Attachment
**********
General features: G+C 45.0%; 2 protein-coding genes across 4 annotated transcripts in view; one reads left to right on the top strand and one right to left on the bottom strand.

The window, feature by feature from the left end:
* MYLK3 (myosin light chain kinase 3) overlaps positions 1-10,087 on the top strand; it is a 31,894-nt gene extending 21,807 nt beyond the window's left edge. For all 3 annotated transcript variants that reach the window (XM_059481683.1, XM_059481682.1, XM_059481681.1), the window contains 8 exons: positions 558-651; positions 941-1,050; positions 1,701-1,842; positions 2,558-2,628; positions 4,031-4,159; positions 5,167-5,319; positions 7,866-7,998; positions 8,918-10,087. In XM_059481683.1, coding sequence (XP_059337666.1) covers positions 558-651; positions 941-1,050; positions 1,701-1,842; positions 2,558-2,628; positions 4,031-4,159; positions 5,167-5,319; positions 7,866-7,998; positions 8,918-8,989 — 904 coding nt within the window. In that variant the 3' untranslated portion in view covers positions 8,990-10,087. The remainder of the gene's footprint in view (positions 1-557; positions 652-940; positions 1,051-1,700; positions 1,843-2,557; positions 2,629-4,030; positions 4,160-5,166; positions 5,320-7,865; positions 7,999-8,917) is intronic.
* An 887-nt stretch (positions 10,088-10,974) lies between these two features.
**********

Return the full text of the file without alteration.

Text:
General features: G+C 45.0%; 2 protein-coding genes across 4 annotated transcripts in view; one reads left to right on the top strand and one right to left on the bottom strand.

The window, feature by feature from the left end:
* MYLK3 (myosin light chain kinase 3) overlaps positions 1-10,087 on the top strand; it is a 31,894-nt gene extending 21,807 nt beyond the window's left edge. For all 3 annotated transcript variants that reach the window (XM_059481683.1, XM_059481682.1, XM_059481681.1), the window contains 8 exons: positions 558-651; positions 941-1,050; positions 1,701-1,842; positions 2,558-2,628; positions 4,031-4,159; positions 5,167-5,319; positions 7,866-7,998; positions 8,918-10,087. In XM_059481683.1, coding sequence (XP_059337666.1) covers positions 558-651; positions 941-1,050; positions 1,701-1,842; positions 2,558-2,628; positions 4,031-4,159; positions 5,167-5,319; positions 7,866-7,998; positions 8,918-8,989 — 904 coding nt within the window. In that variant the 3' untranslated portion in view covers positions 8,990-10,087. The remainder of the gene's footprint in view (positions 1-557; positions 652-940; positions 1,051-1,700; positions 1,843-2,557; positions 2,629-4,030; positions 4,160-5,166; positions 5,320-7,865; positions 7,999-8,917) is intronic.
* An 887-nt stretch (positions 10,088-10,974) lies between these two features.